Apple is not done facing tax-related inquiries, The Financial Times reports, as the European Union is investigating the company’s tax deal with Ireland. Preliminary findings apparently claim that Apple has benefited from illegal state aid after it reached certain special agreements with the Irish government that others companies based in the region — including Amazon, Facebook, PayPal and Twitter — do not enjoy.

Apple is paying less than 2% in taxes in Ireland, after operating tax-free from 1980 to 1991 when the local laws changed. That year, Apple apparently struck a deal with authorities that was revised in 2007, following Apple’s growth.

The company is now facing a multi-billion dollar fine, according to the publication, as the EU can recover taxes in illegal support for a period that goes back 10 years. However, an actual number has not been offered by investigators yet.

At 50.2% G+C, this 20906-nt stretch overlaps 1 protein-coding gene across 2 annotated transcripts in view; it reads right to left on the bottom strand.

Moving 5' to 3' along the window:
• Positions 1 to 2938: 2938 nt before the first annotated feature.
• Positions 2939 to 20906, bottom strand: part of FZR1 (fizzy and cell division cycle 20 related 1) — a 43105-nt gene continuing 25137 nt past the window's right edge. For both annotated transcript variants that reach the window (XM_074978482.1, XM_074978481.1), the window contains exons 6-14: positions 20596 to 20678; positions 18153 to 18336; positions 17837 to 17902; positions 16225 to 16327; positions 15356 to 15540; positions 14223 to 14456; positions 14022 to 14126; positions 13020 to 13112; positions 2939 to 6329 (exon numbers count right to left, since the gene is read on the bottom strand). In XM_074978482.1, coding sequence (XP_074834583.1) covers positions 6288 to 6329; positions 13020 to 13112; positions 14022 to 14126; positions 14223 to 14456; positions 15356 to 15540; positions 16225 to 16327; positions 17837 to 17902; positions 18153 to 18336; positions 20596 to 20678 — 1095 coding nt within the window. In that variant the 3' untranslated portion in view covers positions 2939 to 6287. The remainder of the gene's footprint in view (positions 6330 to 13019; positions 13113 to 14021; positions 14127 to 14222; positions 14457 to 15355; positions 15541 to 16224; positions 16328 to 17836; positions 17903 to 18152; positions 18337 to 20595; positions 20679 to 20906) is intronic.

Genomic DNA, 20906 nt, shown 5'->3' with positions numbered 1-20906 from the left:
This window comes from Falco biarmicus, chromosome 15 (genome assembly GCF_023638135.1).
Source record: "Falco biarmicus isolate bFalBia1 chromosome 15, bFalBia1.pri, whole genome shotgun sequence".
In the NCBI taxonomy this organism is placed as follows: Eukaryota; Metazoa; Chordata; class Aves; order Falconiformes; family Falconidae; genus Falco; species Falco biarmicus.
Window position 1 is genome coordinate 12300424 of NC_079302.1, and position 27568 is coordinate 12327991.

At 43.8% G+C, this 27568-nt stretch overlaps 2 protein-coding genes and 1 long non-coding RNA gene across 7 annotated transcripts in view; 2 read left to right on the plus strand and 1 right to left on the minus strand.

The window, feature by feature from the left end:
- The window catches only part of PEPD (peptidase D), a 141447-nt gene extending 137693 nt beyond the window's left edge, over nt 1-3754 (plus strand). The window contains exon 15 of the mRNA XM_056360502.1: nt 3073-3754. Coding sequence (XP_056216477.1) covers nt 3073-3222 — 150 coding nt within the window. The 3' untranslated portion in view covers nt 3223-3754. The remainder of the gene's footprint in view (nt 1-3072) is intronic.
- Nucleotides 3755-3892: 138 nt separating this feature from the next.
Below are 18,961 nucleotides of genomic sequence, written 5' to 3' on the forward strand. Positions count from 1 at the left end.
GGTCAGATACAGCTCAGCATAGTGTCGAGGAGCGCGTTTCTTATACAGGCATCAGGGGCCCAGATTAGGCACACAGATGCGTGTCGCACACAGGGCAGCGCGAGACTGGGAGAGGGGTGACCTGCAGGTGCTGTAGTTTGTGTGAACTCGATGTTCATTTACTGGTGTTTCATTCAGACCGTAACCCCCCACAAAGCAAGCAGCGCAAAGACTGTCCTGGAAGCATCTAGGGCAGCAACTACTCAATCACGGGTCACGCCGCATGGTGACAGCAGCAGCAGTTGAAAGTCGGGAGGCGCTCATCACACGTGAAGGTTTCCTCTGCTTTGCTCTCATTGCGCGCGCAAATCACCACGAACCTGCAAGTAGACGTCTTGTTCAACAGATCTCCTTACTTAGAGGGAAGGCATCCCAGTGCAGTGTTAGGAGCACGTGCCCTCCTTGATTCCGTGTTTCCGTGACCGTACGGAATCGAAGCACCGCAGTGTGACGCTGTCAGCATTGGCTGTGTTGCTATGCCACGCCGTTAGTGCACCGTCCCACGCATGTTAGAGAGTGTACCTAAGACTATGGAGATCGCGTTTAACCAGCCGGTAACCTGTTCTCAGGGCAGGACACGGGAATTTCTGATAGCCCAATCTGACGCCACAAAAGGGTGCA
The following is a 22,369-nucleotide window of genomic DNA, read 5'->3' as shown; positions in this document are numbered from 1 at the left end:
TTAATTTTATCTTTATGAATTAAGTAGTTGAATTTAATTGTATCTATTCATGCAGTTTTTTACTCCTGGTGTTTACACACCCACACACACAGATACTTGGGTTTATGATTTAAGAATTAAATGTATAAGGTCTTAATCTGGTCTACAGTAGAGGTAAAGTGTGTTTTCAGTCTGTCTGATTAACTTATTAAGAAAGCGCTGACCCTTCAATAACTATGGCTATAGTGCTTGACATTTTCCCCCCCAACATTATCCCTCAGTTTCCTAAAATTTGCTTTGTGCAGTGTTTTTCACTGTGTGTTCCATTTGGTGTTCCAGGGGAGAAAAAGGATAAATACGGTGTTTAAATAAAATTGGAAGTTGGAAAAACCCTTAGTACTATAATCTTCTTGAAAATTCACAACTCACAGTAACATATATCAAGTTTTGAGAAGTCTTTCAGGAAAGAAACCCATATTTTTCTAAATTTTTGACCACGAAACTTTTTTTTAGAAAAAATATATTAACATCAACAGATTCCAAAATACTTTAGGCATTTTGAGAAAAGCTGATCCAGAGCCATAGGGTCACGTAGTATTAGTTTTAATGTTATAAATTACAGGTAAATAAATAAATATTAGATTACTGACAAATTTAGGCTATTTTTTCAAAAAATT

Meanwhile, Apple says it has done nothing wrong, something it has previously stated in the U.S. when the company appeared before Congress in May 2013.

“There’s never been any special deal, there’s never been anything that would be construed as state aid,” Apple’s CFO Luca Maestri told The Financial Times in an interview, deeming the whole investigation as “very unfortunate.”

“We know that we didn’t do anything that was against the law and we are very confident that through the investigation it will be shown that there was no selective treatment in our favour at any point in time,” Maestri said.

As for the agreements in place with Ireland the EU is referring to, Maestri explained that the company was “simply trying to understand what was the right amount of taxes that we would have to pay in Ireland,” adding that Apple’s approach was “very responsible, transparent and prudent.”

The EU is looking at similar tax-related favorable deals between Starbucks and the Netherlands and Fiat’s financial arm and Luxembourg.

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